When Starbucks-veteran Jessica Day started a new position as vice president of people at Gregorys Coffee, a 36-unit chain based in New York City, she began noticing something that bothered her. She would walk into a Gregorys Coffee location, and there would be an employee, in uniform, sitting in a booth with a laptop.
“They would look miserable,” Day says. “And I would think, ‘Wow, it must be their first day.’”
It was something she wanted to change, and did, almost immediately after taking over the responsibility of reforming the company’s culture into something scalable. She credits Gregorys Coffee CEO and founder Gregory Zamfotis for trusting her when it came to ditching the company’s previous LMS and signing a contract and onboarding with Opus, a mobile-first training platform designed for the frontline worker.
The idea in making the switch, Day says, was that frontline team members like baristas should be working with their hands and engaging with their peers from day one. She wanted team members using Opus to watch brief and informative content on how to make certain beverages. Then, moments later, the new hires put what they’ve learned into practice.
This accomplishes several things at once: it helps the store get closer to being fully staffed; it builds up the team member’s confidence by feeling valuable from minute one of their very first shift; it keeps the employee wanting to come back. That last part is key, Day says. Since implementing Opus, Gregorys Coffee has grown its new-hire retention rate. They’ve achieved this simply by moving first-day employees from the booth with a laptop, to behind the bar, foaming milk.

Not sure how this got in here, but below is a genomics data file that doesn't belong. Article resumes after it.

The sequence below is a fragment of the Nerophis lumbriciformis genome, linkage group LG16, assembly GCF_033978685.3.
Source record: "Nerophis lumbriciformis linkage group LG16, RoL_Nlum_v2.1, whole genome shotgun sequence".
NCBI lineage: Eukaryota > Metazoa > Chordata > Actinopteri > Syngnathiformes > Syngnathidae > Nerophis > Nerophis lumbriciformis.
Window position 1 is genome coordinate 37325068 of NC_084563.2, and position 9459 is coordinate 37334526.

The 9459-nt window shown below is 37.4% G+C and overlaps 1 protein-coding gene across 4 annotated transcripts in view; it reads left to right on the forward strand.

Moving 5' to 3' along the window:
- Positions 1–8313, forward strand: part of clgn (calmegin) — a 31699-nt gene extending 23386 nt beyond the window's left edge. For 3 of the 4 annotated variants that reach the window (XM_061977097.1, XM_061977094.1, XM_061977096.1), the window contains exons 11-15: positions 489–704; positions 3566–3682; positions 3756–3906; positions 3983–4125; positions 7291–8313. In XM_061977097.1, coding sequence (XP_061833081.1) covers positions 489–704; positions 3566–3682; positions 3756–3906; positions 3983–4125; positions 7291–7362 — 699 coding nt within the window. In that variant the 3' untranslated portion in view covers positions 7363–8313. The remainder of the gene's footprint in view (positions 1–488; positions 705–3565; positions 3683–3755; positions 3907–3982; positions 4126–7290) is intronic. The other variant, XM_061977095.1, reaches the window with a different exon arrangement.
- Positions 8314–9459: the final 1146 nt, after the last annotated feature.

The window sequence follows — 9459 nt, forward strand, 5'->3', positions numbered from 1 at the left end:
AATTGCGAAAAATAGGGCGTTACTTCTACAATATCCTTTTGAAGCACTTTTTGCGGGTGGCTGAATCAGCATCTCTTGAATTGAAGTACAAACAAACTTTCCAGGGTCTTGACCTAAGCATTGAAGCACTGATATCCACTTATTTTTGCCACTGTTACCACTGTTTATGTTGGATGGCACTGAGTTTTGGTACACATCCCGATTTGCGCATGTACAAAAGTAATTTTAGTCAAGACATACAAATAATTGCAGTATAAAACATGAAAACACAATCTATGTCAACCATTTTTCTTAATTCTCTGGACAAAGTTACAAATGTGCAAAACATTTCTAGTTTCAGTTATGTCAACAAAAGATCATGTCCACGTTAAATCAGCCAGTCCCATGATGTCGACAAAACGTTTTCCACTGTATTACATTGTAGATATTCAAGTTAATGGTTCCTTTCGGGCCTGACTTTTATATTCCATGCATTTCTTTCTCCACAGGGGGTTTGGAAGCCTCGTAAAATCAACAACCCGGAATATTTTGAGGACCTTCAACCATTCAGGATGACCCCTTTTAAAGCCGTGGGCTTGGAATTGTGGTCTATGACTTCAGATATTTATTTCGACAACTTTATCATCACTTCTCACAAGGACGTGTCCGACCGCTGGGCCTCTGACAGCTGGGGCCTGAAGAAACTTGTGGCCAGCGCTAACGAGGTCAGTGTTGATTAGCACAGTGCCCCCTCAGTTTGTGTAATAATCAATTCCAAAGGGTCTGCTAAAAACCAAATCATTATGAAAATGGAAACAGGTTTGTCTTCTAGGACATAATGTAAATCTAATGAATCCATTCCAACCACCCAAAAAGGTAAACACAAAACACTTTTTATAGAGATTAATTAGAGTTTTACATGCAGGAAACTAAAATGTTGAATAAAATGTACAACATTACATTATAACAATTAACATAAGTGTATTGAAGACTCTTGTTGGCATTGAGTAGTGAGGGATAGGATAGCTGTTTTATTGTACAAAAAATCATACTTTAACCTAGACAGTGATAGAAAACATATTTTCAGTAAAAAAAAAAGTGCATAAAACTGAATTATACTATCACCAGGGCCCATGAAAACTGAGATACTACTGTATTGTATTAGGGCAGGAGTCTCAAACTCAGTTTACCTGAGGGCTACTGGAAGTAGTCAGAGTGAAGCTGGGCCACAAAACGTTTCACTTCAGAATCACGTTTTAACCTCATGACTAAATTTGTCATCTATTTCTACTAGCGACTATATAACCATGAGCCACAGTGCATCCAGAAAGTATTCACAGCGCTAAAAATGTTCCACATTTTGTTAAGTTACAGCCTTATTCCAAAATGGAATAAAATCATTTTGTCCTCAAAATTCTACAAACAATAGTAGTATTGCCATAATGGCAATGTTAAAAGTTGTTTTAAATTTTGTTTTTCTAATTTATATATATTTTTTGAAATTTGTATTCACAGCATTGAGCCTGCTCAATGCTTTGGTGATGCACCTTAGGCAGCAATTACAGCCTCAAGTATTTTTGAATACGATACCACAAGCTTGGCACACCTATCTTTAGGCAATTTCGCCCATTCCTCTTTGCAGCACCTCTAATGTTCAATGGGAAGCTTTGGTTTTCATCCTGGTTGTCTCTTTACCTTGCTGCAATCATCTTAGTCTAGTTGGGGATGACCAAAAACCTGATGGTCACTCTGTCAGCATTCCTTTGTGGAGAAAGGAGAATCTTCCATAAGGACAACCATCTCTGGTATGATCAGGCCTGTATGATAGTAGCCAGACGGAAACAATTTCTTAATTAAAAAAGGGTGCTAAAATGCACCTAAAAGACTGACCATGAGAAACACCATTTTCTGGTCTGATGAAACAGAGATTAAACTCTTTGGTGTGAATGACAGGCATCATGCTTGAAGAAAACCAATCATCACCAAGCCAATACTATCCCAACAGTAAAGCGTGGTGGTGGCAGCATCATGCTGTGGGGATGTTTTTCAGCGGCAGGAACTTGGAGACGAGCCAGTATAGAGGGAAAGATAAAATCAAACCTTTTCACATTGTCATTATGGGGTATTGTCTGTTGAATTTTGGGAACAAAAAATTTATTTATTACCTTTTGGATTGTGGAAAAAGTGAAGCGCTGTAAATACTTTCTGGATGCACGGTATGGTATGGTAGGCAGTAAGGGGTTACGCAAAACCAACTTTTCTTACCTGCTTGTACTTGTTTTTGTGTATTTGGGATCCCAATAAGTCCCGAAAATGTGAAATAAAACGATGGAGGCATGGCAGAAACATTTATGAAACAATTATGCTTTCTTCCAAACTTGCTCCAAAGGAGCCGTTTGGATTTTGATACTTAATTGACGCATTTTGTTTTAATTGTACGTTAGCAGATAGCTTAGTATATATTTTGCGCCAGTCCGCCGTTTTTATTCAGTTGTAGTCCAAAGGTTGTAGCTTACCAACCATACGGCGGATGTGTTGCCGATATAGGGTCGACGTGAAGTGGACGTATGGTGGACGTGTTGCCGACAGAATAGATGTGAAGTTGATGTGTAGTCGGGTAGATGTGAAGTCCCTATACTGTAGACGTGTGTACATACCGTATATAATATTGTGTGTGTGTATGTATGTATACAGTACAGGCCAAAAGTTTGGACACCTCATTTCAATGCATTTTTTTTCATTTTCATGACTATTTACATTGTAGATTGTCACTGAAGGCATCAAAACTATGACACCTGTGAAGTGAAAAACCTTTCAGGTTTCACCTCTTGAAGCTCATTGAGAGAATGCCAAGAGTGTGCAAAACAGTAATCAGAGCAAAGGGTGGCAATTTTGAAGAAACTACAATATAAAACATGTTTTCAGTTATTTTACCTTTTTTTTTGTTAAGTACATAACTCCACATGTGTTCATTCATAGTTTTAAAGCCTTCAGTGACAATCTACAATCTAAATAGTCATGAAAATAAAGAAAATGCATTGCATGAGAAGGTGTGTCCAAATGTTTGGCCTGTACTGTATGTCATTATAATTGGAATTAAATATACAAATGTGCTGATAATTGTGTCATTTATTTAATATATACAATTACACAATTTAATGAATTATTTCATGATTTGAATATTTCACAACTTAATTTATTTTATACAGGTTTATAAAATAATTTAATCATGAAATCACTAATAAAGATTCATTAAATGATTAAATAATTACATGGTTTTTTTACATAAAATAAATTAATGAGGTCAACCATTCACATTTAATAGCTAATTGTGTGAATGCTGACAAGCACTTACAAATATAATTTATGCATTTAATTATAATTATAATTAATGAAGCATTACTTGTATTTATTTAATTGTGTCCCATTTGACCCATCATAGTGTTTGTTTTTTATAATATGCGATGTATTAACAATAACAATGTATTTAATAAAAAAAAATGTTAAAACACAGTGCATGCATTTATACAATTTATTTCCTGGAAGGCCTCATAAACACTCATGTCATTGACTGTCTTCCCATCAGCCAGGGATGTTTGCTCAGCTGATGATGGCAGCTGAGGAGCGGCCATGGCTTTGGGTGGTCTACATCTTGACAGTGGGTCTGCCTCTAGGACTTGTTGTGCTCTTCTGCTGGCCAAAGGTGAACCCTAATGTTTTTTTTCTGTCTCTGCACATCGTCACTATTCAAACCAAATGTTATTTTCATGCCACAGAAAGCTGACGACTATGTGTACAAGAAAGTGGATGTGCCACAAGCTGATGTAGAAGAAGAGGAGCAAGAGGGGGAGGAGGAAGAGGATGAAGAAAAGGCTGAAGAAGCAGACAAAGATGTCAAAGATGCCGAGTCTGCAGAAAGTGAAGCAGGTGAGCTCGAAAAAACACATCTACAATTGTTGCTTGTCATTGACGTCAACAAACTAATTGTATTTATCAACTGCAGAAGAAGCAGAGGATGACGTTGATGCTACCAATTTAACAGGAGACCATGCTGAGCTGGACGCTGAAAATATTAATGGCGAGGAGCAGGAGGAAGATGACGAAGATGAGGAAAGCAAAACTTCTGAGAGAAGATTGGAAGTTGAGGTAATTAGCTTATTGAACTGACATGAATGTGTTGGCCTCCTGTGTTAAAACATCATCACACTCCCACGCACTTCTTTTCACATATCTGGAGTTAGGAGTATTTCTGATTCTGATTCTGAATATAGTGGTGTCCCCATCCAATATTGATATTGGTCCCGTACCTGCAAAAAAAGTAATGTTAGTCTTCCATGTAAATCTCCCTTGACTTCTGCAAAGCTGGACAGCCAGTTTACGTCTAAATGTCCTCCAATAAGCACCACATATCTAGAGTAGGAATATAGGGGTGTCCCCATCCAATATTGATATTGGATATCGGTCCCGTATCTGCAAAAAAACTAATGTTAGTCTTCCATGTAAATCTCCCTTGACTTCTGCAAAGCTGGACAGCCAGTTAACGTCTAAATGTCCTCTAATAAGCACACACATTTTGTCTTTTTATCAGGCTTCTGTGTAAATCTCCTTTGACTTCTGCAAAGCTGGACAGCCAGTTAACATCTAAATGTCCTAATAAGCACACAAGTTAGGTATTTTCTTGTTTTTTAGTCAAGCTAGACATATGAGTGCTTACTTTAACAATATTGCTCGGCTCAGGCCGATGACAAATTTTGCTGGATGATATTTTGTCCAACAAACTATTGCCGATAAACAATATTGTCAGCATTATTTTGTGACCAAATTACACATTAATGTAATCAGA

“I genuinely believe that people learn by doing,” Day says. “The restaurant industry has this old-school mentality that you shouldn’t make somebody part of your schedule until they’ve been fully trained. That’s just not the reality that the industry finds itself in right now—when somebody is hiring, there’s a hole in their schedule. It’s not realistic to tell a manager that not only can you not put a new hire on the schedule for five days, but they also need to schedule time to train them.”
In this way, Opus is more a member of the Gregorys Coffee team than it is a series of boxes that must be checked when an employee is onboarded. Opus makes the training process feel more human, Day says, which was the primary basis for her wanting to implement Opus in the first place.
“We want to leverage technology to drive a human connection rather than replace it,” Day says. “Right now, there is a group of restaurant-industry pros who are so talented and forged their identities working with their hands and being physical. And at some point they got told that they needed to introduce tech, but nobody explained why.”
This is another area where Opus thrives: its ease of use for both restaurant leaders and frontline workers. Day says it’s just as easy and intuitive to create instructional videos, or upload photos exhibiting best practices, as it is to quickly watch and absorb them in between making lattes.
“Other platforms I’ve used are incredibly cumbersome on that front,” Day says. “We’re trying to eliminate these pain points that come in the industry and free team members up to have the bandwidth to genuinely and authentically engage with their coworkers and the guests who come in. Opus is playing a central role in that.”
For more, visit the Opus website.
By Charlie Pogacar